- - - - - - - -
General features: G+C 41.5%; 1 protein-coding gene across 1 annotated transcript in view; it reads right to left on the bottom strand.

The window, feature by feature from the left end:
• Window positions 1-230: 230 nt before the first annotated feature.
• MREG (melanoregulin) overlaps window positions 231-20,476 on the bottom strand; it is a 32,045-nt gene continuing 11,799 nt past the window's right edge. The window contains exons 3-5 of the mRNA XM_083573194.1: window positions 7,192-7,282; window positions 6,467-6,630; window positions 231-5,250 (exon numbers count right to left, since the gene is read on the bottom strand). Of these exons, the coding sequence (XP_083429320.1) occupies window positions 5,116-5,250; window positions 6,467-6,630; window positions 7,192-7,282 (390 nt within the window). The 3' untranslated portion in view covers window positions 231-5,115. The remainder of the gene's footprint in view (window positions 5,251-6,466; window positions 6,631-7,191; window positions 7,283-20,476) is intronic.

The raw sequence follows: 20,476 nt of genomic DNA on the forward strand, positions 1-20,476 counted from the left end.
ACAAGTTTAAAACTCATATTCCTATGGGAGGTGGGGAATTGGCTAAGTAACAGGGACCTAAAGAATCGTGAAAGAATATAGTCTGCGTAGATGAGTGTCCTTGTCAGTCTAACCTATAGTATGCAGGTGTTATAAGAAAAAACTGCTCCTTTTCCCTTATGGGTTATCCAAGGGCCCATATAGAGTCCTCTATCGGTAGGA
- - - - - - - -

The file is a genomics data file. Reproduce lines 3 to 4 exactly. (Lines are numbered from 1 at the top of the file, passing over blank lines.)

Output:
• Window positions 1-230: 230 nt before the first annotated feature.
• MREG (melanoregulin) overlaps window positions 231-20,476 on the bottom strand; it is a 32,045-nt gene continuing 11,799 nt past the window's right edge. The window contains exons 3-5 of the mRNA XM_083573194.1: window positions 7,192-7,282; window positions 6,467-6,630; window positions 231-5,250 (exon numbers count right to left, since the gene is read on the bottom strand). Of these exons, the coding sequence (XP_083429320.1) occupies window positions 5,116-5,250; window positions 6,467-6,630; window positions 7,192-7,282 (390 nt within the window). The 3' untranslated portion in view covers window positions 231-5,115. The remainder of the gene's footprint in view (window positions 5,251-6,466; window positions 6,631-7,191; window positions 7,283-20,476) is intronic.